Press Release: Introducing the Wndsn Brass Horary Quadrant Telemeter


“We become what we behold. We shape our tools, and thereafter our tools shape us.” 
–Marshall McLuhan

Introducing the latest and most sophisticated instrument in the collection of Wndsn flagship Telemeters; the Wndsn Horary Quadrant Telemeter, released on the occasion of the 2019 vernal equinox in an entirely new – yet historical shape: the quadrant in its iconic, quarter-circle form. The release date, the beginning of the astronomical year, is well-suited for the latest iteration of the Telemeter, with horary lines added to the quadrant side, which by now not only enables the user to measure the sun’s altitude on a given date but in addition, to also take the time and visualize daylight hours over the course of a year. As of publication, the number of uses of the Horary Quadrant Telemeter exceeds 75, with more applications being explored.

Using a Wndsn Horary Quadrant Telemeter to determine latitude (at night with Polaris), calculate declination of the day with the respective arc, and a measurement of the Sun altitude (via backsighting), one can derive at least 18 data points and in fact calculate all of them directly on the device.

Wndsn instruments are no reproductions, nor replicas, they are not cast nor struck; Wndsn instruments are engraved, milled, and cut to the highest precision of both tools and materials with every scale mark optimized for the size of the respective device based on in-house computer-calculated tables from historical and contemporary mathematical formulas.

  • 75 use cases
  • 18 data points from the Sun alone
  • 1000 years of history
  • 240 pages manual
  • 3 mm raw brass
  • 2 inches wide

The Wndsn Horary Quadrant Telemeter is a wallet-size distance and altitude nomograph developed in the Wndsn applied science lab in Berlin and combines thousand years of civil engineering, surveying, navigation, and astronomy in one durable, low tech, high utility instrument that can be brought anywhere, is self-containing, and independent of external, modern technologies. 

The Wndsn Horary Quadrant Telemeter is a naked-eye observational instrument for measuring angles via various inputs and sighting methods. In addition, the Horary Quadrant Telemeter is a graphical, analog computer providing functions to directly process or convert the acquired values. The Horary Quadrant Telemeter allows to measure angular size and compute distance, height or depth of object, slope, altitude, or elevation, it provides an inclinometer as well as scales for the computation of sine, cosine, and tangent for a given angle.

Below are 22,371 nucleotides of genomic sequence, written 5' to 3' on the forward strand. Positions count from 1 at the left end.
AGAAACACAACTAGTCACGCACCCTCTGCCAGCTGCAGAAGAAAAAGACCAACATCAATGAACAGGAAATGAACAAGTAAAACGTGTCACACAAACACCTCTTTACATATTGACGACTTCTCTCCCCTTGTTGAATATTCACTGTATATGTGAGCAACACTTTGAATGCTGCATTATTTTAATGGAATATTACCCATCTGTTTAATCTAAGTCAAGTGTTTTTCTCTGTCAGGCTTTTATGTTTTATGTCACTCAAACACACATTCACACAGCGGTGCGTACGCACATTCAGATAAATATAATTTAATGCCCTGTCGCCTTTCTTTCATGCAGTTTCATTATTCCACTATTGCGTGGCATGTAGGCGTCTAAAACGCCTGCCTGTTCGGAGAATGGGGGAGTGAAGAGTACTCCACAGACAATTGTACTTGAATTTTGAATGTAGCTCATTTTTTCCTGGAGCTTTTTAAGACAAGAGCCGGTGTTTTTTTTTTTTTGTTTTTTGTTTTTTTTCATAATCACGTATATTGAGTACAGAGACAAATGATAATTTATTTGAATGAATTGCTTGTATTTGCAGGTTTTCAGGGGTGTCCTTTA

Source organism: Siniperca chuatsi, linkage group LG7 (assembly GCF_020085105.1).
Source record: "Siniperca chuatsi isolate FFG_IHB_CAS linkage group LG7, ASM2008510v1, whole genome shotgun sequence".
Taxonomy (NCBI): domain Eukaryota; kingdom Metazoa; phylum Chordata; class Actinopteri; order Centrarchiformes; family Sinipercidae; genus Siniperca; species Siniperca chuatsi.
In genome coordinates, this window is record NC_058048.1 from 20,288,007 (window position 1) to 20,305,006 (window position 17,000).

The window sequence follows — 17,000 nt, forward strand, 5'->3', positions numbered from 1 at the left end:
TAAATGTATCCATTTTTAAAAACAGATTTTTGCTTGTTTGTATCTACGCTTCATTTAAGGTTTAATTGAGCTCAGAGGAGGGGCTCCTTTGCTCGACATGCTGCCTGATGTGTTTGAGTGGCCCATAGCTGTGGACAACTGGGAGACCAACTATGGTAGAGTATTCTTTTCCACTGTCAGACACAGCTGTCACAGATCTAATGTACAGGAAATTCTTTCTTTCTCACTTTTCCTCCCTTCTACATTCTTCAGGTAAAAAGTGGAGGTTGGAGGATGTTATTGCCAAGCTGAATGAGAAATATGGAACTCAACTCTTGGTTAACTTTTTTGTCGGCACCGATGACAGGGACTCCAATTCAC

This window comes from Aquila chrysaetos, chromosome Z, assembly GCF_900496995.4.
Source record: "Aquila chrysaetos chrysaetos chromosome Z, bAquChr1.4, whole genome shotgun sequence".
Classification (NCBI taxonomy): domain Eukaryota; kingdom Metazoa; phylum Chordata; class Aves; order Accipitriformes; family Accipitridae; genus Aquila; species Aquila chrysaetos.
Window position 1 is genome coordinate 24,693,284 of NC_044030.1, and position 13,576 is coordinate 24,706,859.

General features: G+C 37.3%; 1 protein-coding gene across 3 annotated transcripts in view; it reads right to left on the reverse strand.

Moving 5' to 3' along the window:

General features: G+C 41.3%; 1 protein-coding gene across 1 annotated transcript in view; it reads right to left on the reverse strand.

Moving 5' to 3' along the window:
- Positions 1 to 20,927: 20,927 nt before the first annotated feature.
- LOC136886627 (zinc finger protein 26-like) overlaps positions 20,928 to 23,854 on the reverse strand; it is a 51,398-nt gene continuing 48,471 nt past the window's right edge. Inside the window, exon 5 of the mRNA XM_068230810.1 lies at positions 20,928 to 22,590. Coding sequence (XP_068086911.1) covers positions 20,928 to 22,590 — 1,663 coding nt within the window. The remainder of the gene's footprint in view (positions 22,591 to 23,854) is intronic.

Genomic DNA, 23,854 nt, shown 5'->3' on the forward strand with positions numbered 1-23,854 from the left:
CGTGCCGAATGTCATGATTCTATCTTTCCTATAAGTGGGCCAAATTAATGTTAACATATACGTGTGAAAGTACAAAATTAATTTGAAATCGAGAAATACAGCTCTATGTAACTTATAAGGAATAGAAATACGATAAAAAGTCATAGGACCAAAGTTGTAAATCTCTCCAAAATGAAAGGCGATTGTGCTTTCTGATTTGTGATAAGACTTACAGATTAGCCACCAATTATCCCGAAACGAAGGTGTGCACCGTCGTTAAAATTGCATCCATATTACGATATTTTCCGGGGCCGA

Inspired by the medieval Kamal, a celestial navigation tool that greatly facilitated latitude sailing, as well as nomography, an almost lost art and science invented in the late 19th century to provide engineers with fast graphical calculations of complicated formulas, and adding an important slide rule principle, the Wndsn Horary Quadrant Telemeter combines all three techniques in an easy to use and handy measuring and calculating device. 

Additional elements on the Wndsn Horary Quadrant Telemeter come from the sine quadrant, the main scale of the quadrant contains a shadow square and a sexagesimal scale which can be used for performing various trigonometric calculations and taking basic surveying measurements as well as for observing and calculating the movement of the Sun across the ecliptic, year, and day.

The Wndsn Brass Horary Quadrant Telemeter is handmade and manufactured in the spirit of astronomical instruments of the Renaissance, built by the likes of Tycho Brahe, Johannes Kepler, Galileo Galilei, and Gemma Frisius. The scales are engraved and precision-cut into 3mm raw brass. The Wndsn maker’s mark proudly adorns the device; scientific instructions are engraved and supplemented by a 240-page printed manual which is also available separately and via bookstores. Made in Germany.

The instrument is available at:[1]

Wndsn’s Applied Science Lab, based in Berlin, develops and manufactures that which can’t be improvised; measurement, navigation, and surveying instruments informed by the motto “Ex Mensura, Scientia” — knowledge from measurement.

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